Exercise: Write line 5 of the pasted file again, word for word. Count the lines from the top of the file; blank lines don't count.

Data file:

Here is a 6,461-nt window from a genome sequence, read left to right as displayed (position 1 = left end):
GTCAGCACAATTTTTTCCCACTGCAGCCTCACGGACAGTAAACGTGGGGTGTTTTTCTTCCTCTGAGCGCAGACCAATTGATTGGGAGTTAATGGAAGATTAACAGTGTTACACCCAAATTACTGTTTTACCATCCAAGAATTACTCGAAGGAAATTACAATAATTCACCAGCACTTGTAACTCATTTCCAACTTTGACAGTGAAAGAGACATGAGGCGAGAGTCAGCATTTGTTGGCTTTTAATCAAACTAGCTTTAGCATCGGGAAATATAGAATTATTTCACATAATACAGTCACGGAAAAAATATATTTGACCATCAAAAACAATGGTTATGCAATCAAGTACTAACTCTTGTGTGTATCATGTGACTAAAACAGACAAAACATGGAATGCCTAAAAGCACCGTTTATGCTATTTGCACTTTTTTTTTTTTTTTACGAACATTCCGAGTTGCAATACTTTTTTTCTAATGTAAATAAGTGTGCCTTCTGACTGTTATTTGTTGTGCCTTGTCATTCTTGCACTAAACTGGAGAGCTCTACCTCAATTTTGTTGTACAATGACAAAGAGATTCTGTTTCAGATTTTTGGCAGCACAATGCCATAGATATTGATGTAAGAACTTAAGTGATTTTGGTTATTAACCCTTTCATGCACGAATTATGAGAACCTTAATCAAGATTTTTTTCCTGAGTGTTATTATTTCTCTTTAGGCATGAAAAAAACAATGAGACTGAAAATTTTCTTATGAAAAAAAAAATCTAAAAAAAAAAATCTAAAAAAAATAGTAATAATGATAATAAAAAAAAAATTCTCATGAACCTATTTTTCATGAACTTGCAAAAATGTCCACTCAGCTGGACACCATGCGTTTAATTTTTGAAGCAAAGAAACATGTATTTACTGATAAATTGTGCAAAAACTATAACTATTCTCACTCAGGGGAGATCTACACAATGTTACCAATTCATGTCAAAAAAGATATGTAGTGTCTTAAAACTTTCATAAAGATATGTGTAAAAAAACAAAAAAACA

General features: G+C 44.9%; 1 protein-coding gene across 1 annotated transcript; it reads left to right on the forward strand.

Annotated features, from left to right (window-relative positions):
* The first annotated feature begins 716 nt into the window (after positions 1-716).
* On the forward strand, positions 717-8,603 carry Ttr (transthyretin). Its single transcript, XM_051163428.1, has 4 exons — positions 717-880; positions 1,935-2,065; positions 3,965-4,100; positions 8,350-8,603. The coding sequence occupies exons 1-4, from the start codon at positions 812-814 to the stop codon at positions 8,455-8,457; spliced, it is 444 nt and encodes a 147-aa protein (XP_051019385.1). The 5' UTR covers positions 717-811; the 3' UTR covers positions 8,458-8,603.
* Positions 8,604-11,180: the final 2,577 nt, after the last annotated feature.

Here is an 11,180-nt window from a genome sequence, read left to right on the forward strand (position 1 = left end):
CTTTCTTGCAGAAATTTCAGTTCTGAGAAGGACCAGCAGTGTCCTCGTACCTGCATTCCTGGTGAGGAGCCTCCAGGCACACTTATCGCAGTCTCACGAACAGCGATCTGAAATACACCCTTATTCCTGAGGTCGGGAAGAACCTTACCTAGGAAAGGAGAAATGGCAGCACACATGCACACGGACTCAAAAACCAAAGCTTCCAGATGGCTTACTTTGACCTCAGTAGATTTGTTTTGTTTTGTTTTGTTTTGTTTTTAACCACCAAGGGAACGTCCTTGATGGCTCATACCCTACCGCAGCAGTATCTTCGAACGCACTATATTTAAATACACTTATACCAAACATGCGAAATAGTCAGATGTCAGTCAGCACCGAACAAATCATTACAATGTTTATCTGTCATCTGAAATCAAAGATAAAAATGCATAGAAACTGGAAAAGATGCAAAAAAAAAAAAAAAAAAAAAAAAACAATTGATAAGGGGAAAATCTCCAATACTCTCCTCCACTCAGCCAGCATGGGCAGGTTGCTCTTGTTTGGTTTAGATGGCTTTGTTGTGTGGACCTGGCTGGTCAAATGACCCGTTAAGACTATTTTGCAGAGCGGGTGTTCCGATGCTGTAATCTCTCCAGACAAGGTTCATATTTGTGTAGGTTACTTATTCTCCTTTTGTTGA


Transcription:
* The first annotated feature begins 716 nt into the window (after positions 1-716).